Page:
— In this state of suspense the bill was gone through with, and put on its passage in the Senate. The time had arrived for seeing how many intended to play “absquatulation” in dumb show. The Constitution requires a quorum of two-thirds to do business. The question was put — a sufficient number, under a sense of duty imposed by their oaths while members, answered to their names to make a quorum, and the bill passed. Thus ended “absquatulation” inversed — and so ended this game of wickeness and folly. We have not heard this morning from the Dummys, whether they have recovered their speech or not. The bill has yet to pass the House.

Huron Reflector (Norwalk, Ohio) Mar 18, 1845


Alfred Kelley

Alfred Kelley: His Life and Work

by the Hon. James L. Bates 1888 (Read it online HERE)

Locofoco “Absquatulation.”

Our readers will learn, by perusing the proceedings of the State Legislature, that the Locofoco members of the Senate arrested the proceedings of that body on the 14th instant, by absenting themselves from the Senate chamber while the Apportionment Bill was under consideration in that body. This high-handed act was committed by every Locofoco member of the Senate, with the exception of Messrs. Archbold and Spindler, thus leaving the Senate without a quorum for the transaction of further business. A call of the Senate took place, and the proper officer sent for the absentees, who announced that he could find but two of them, and that they refused to return to the Senate. The reason the “Absquatulators” assign for the course they have pursued, is, that the majority were about to pass an Apportionment Bill which contained a provision for dividing the county of Hamilton into two districts, which provision they claim to be unconstitutional; and rather than see the constitution violated, they say they were determined to commit the “treasonable” act of breaking up the Legislature, and dissolving the State Government. They well knew that unless the present Legislature passed a law to apportion the members among the several counties of the State, there existed no authority under the constitution for holding another election for members of the Legislature, and that the State Government would be at an end, — and yet they deliberately vacated their seats.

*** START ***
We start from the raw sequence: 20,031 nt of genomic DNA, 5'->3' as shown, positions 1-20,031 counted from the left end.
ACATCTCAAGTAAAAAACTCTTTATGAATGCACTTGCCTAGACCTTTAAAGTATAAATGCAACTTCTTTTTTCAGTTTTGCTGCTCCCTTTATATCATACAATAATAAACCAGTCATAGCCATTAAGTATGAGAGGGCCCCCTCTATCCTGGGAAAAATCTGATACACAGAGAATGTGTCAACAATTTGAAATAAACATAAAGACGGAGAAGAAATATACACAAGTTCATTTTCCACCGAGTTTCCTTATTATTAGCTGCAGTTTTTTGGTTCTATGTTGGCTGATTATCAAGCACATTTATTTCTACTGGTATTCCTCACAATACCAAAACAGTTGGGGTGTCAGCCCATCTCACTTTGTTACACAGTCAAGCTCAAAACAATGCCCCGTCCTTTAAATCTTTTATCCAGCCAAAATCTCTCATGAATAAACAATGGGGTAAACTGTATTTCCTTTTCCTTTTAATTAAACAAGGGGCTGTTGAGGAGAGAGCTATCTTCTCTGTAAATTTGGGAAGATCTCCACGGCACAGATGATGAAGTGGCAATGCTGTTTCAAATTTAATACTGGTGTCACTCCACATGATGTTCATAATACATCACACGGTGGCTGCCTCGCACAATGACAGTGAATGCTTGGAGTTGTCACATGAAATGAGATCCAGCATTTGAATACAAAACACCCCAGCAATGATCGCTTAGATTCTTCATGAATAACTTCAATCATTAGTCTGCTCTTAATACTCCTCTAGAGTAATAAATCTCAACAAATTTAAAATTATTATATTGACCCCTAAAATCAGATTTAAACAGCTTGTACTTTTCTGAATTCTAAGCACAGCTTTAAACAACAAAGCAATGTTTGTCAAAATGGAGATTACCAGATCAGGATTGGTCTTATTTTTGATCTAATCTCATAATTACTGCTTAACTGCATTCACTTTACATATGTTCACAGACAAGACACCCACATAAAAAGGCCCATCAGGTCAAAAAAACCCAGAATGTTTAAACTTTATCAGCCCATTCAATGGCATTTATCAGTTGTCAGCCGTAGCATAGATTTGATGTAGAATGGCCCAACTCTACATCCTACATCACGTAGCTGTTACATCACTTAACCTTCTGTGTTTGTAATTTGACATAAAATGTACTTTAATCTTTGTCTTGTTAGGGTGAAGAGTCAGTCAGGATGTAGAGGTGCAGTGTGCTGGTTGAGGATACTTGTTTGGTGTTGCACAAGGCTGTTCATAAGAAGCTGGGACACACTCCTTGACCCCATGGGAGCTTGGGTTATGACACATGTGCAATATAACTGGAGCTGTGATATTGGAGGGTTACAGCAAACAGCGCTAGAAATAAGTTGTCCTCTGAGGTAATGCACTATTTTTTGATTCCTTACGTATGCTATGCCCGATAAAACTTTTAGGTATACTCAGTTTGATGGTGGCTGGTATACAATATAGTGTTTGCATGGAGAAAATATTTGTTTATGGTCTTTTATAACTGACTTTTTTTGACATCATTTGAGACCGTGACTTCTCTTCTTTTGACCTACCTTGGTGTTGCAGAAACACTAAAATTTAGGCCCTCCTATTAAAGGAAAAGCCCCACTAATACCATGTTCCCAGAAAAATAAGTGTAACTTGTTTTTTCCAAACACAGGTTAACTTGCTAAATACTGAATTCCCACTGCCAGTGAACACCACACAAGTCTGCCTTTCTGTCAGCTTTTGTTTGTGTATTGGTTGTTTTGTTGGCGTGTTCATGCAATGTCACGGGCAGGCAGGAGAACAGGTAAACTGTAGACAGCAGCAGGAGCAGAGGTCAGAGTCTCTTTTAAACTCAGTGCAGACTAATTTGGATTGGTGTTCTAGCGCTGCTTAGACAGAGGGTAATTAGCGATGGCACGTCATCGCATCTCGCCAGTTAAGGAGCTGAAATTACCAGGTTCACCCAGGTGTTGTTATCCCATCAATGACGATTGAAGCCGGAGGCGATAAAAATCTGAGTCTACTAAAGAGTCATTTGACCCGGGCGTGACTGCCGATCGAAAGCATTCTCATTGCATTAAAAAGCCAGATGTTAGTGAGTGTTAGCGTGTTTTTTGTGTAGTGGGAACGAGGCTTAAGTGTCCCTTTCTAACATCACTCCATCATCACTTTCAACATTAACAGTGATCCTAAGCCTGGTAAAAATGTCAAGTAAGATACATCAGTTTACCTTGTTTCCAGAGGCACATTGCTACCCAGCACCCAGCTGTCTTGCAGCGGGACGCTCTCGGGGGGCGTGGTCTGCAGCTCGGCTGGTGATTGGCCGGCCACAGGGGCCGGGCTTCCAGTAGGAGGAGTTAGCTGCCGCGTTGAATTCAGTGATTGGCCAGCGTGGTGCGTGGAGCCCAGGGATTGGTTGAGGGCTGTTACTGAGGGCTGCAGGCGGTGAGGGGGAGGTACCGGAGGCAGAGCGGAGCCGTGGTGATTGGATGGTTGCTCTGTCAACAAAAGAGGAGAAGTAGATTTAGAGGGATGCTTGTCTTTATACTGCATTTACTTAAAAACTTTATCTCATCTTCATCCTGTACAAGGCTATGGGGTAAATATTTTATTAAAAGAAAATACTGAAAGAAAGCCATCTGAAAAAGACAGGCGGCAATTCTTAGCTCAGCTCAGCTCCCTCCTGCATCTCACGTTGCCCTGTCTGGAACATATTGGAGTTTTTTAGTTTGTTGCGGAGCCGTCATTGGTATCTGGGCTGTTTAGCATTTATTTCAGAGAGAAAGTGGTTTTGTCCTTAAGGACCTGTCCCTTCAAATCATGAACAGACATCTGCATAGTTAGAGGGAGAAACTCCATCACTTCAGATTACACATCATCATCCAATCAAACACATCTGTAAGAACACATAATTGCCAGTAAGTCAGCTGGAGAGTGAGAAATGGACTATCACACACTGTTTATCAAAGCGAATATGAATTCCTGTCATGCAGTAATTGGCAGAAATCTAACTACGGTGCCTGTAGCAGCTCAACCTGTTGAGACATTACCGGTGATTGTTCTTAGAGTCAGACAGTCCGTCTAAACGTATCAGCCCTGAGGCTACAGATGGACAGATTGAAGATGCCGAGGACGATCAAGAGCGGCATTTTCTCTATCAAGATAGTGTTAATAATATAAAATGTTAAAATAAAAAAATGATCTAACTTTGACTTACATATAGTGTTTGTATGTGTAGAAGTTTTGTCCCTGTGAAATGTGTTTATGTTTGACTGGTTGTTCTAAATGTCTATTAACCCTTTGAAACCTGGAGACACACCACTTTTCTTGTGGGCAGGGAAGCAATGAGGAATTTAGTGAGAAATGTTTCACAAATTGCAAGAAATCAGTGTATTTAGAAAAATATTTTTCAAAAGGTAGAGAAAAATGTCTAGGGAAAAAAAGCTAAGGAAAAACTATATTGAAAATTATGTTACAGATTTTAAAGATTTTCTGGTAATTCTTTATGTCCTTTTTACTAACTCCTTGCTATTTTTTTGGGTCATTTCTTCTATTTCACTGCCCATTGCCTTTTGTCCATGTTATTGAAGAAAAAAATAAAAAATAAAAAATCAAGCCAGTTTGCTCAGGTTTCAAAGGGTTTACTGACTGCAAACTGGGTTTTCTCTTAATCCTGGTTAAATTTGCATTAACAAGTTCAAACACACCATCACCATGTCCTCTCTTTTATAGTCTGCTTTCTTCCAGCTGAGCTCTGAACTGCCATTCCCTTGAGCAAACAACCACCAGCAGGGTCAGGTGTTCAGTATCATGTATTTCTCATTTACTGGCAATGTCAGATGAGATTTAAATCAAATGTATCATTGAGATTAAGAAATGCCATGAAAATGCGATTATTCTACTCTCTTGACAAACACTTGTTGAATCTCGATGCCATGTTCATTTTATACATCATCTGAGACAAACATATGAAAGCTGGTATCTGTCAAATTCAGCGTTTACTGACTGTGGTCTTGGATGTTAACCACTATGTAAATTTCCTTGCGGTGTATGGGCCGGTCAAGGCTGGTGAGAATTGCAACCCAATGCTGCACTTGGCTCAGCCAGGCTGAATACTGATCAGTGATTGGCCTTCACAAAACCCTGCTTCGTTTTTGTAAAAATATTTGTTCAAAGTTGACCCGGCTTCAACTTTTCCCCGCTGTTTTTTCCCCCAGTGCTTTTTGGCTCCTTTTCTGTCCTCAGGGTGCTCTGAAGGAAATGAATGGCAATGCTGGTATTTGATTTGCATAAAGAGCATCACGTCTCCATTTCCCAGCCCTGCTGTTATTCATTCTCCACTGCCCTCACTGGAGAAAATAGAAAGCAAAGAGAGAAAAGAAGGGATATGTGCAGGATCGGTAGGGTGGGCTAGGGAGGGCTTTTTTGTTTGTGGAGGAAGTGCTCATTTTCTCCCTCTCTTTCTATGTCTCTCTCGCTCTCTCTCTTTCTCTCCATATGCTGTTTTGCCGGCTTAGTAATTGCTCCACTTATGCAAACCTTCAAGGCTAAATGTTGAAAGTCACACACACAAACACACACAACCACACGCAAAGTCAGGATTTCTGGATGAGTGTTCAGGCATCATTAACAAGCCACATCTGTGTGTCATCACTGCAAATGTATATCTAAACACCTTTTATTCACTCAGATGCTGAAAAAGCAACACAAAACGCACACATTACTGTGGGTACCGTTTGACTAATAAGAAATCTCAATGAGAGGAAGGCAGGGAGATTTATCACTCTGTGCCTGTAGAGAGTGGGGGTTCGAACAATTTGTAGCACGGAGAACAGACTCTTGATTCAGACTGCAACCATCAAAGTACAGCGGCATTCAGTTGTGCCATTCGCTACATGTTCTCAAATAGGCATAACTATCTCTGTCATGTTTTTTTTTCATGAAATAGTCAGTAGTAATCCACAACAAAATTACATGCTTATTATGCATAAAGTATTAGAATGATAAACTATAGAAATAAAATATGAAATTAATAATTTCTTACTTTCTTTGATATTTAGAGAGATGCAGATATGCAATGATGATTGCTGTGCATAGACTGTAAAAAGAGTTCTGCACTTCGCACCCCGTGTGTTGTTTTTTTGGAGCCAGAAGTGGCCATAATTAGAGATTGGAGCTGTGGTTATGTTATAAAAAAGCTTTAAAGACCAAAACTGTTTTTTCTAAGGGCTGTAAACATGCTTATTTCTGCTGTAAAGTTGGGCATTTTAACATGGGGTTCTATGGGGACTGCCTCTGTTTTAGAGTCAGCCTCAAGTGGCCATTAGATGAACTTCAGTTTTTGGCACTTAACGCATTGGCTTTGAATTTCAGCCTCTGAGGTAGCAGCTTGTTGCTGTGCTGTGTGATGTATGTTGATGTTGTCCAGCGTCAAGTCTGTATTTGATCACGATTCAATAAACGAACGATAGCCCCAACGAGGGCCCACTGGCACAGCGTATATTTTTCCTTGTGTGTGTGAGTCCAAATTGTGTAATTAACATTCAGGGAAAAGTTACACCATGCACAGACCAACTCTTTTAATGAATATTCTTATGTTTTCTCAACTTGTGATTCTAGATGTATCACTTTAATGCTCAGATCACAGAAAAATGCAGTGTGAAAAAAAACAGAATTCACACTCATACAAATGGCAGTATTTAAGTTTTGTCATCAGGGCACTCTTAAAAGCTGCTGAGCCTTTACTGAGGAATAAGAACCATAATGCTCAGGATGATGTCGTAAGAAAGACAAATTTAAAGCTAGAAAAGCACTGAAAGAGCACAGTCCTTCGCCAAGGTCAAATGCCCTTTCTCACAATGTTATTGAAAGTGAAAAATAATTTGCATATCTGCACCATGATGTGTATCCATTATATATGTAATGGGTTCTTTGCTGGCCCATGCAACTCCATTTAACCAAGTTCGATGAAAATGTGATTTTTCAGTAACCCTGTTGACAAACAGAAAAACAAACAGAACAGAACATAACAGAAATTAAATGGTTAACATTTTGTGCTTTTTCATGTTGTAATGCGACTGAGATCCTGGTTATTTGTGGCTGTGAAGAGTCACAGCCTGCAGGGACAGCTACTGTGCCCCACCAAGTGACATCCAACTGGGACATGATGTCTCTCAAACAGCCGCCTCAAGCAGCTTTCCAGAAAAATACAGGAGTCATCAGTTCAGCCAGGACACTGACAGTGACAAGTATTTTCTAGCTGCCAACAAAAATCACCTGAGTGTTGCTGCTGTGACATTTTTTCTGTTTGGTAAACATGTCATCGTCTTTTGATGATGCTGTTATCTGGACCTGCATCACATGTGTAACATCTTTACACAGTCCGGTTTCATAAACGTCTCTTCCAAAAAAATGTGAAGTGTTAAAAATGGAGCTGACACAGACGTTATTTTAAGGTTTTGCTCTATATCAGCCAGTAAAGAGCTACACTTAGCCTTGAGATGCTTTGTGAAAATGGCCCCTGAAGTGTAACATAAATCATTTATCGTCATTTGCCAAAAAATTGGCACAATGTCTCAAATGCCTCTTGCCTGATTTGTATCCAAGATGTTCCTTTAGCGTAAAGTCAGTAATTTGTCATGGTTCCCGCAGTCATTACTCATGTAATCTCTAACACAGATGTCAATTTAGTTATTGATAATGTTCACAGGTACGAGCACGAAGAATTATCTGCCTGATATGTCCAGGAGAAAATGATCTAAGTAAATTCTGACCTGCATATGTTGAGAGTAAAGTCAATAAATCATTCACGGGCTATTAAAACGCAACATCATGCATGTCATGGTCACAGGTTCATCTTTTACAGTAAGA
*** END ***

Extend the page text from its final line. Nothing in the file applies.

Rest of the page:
We are somewhat anxious to know what our neighbors of the Experiment will say to this “treasonable” act of his Locofoco brethren. —

When the Whig Senators resigned, at the extra session in 1842, for the purpose of preventing the passage of the bill to divide the State into Congressional Districts, no person was louder or more bitter in his denunciations of those who felt it their duty to defeat that unjust measure in the only constitutional manner that was left to them, than the editor of the Experiment. Their resignations, too, only had the effect of postponing the apportionment bill until the next session of the Legislature, and the people then had ample time to elect their Congressmen before they were required to assemble at the national capital. But now, the absence of the Locofoco Senators, if persisted in, will prevent an organization of the State Government next winter — leave the office of Auditor of State vacant — defeat, among other important measures, the passage of the bill making appropriations for the support of the State Government for the ensuing year — and leave the affairs of our State in confusion.

The Statesman and other Locofoco papers, uphold and approve the course pursued by the refractory Senators, and we have no doubt our neighbor will be found following in the footsteps of his illustrious leader — Sam Medary.

Huron Reflector (Norwalk, Ohio) Feb 22, 1848


Samuel Medary

For more on Samuel Medary:

Historical Collections Relating to Gwynedd (Pennsylvania)
By Howard M. Jenkins
Second Edition 1897

Scroll down a bit HERE.

The Legislature.

This body adjourned sine die on Friday last, having been in session about eleven weeks, during which time a large amount of business has been accomplished. The session was prolonged somewhat in consequence of the factious course pursued by the fifteen Locofoco “Absquatulaors.”

The bill dividing the State into Legislative districts for the ensuing four years, which caused so much squirming among the Locofoco, became a law in spite of the fifteen Locofoco Senators who fled from the Senate at the bidding of Sam Medary, and issued their decrees from “No. 18.” We learn from the Cleveland Herald, that the following is the mudus operandi by which the bill was passed into a law:

The Senatorial Absquatulators and their party associates in the House who had signed and sealed a contract to back up the revolution, were completely out-generaled in the final action on the apportionment bill, and by one of the quietest as well as most worthy men in the house.

The House some time previous passed the Senate Apportionment Bill with amendments. It was sent to the Senate for concurrence. The Senate disagreed. The House insisted on its amendments — then moved a reconsideration, and receded from some of its amendments. — The bill was again sent to the Senate. The Senate were about to take the vote upon the question of concurring with the remaining House amendments, when the absquatulation took place. Peaceful and legal measures were employed to bring the recreants back to duty, and these failing, the Whigs of the House “did up the job in a hurry.”